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Subject:  Re: I have a collection!!! Date:  10/6/2003  4:56 PM
Author:  joelcorley Number:  171153 of 312189


You wrote, In the eyes of the CRA and the collection agency, it is his debt, because the medical insurance account is under his name and social security number. He is the only one able to make additions, deletions and changes to the account, so he is solely liable for the usage of said account. It is very much like a spouse using your credit card as an authorized user. It's your account, and you allow others to use it. But you're responsible for whatever they do with it - not them - ever. If you want to hold them responsible, you need to sue them. And how often do people sue their own spouse (separations excluded)?

You're analogy is flawed. Suppose my XSO and I have a joint credit card account. Imagine she makes a mail-order purchase and they ship the product before receiving an authorization. If the authorization is refused, the fact that my name is on the account doesn't make me liable for the purchase. Their only recourse is against her.

If I'm a joint account holder on a card, the only liability for any purchases made is between the credit card company and myself. If the credit card company refuses the purchase, I have no obligation -- but my spouse (joint account holder) might have one if she received the merchandise or service.

The logic should apply to insurance. The fact that my employer or I paid the premiums doesn't automagically make me liable for her use of it. If my son, who is 18, goes out and has some elective surgery done and uses my insurance, am I also liable? (He is also covered on my insurance.) I don't think so. The same is true of my wife.

The fact of the matter is that my account with the insurance company only establishes a liability to the insurance company to the extent of the cost of the premiums. The insurance company in turn, by taking the premiums, has created an obligation to pay for and defend me against certain claims against my person and property.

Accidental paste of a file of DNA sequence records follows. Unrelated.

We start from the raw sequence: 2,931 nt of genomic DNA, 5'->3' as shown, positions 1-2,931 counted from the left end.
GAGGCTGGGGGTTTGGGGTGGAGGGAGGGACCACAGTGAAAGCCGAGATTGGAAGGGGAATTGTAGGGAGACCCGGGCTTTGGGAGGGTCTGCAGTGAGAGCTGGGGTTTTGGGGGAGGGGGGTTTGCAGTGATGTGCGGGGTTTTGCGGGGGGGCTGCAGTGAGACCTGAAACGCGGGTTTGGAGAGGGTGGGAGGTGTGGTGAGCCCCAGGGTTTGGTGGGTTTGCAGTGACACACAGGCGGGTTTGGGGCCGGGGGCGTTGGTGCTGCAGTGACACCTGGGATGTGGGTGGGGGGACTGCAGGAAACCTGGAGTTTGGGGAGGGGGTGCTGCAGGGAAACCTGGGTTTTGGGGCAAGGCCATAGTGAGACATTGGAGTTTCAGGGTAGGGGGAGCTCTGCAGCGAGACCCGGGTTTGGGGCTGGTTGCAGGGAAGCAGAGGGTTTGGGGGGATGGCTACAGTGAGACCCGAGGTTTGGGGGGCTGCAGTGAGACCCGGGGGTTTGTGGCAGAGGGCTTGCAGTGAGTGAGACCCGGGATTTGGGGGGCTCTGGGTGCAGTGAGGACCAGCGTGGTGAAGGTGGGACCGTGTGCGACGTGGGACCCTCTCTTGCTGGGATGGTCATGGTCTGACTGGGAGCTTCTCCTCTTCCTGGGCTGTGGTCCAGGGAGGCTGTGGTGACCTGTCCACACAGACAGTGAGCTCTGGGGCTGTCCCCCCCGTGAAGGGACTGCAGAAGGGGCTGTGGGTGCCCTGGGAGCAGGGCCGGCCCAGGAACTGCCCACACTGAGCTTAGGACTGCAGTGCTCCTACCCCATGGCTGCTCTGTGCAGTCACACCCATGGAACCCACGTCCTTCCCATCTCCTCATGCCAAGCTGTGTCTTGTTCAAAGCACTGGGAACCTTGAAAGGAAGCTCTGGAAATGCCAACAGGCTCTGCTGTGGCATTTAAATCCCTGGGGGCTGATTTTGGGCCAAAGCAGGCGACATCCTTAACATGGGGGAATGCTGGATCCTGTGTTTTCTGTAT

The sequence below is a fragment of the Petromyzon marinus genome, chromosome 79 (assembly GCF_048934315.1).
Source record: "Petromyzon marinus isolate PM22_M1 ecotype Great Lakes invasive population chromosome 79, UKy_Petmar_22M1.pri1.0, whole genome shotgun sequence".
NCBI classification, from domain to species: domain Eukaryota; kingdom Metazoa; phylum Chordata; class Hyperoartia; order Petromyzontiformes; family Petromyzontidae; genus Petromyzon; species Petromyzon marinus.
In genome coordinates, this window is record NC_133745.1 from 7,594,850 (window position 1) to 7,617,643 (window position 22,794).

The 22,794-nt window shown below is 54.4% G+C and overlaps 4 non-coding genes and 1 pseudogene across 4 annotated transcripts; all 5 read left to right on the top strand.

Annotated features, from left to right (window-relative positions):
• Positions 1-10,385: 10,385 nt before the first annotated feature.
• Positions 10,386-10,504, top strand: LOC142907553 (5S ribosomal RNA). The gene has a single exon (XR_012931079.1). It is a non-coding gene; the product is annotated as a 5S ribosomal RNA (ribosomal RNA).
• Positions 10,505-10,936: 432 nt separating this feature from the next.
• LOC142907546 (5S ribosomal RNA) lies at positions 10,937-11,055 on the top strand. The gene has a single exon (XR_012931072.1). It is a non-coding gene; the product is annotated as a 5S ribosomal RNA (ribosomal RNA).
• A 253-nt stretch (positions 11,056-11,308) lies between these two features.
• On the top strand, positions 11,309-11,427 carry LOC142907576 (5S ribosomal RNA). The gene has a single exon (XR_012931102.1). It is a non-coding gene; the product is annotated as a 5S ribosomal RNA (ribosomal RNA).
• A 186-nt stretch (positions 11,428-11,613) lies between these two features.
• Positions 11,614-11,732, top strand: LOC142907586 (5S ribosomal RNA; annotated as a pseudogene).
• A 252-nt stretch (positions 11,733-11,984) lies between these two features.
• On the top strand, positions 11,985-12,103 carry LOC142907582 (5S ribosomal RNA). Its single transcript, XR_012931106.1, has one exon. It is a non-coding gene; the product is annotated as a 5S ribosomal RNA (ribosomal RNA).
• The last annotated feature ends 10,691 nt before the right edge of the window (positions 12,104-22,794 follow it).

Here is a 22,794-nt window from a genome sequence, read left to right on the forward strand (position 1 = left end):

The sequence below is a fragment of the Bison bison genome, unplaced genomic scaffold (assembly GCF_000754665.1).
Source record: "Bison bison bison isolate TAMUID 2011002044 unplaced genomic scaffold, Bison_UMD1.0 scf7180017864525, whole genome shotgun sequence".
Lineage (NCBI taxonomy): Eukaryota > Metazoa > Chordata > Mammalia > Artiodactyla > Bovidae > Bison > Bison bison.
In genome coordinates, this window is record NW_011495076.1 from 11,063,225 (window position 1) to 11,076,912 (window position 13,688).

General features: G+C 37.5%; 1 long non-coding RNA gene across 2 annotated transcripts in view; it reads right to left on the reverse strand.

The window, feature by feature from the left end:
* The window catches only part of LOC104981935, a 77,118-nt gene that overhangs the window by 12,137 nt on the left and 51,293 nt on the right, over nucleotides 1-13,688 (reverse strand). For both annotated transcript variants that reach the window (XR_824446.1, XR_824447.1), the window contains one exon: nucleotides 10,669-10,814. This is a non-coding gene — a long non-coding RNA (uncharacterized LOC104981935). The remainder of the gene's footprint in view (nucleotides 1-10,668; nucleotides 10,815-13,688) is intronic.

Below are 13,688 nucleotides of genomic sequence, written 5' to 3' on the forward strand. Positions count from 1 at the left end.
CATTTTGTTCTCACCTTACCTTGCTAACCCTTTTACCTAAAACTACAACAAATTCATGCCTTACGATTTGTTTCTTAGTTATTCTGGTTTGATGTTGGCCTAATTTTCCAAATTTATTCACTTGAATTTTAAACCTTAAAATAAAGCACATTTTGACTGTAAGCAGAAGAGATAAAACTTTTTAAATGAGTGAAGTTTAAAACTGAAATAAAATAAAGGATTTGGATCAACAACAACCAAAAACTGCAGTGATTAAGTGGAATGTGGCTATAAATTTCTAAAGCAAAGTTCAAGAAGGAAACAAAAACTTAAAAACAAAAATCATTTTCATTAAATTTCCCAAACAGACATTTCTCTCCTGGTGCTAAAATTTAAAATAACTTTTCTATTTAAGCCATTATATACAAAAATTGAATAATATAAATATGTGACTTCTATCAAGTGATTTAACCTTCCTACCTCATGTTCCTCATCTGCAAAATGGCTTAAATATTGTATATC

My XSO by accepting the services rendered by this currently unknown provider has established an obligation to the provider. Providing them with my personal information does not establish such an obligation between them and me. Providing them with her insurance information also does not establish that obligation. The fact that she is still legally my spouse does establish an obligation; but that does not confer any rights to her medical providers -- it only provides her with the right to recover some of her expenses from me herself. Arguably I'm meeting my obligation by providing her with paid and effective insurance coverage. She has apparently failed to meet her obligation to the provider; but the provider has apparently decided to hire a collection agency that has chosen to try to extort me for these funds.

Had they simply done a public records search and contacted me first, the collection agency could have avoided all this nastiness. Given the small amount of the claim, they probably didn't feel it was worth the cost of a records search; but I think it more likely that this is just how they do business -- ruin you, then ask questions later.

Well, they would get paid if they'd just asked me about this nicely first. Unfortunately, they're 1) Technically in the wrong here and 2) They've already wasted the only trump card (leverage) in their hand. At this point, there's nothing more they can do to encourage me to pay this collection. Why? Because if they sue, I know I'll win. And because I also know that if they don't remove the notation entirely from my report, paying it off will be the same thing as admitting to the obligation -- guaranteeing that it will remain for the next 7 years, doing almost as much damage as an unpaid collection.

I find the options they've given me are untenable, so I plan to fight -- in court if I have to.

- Joel
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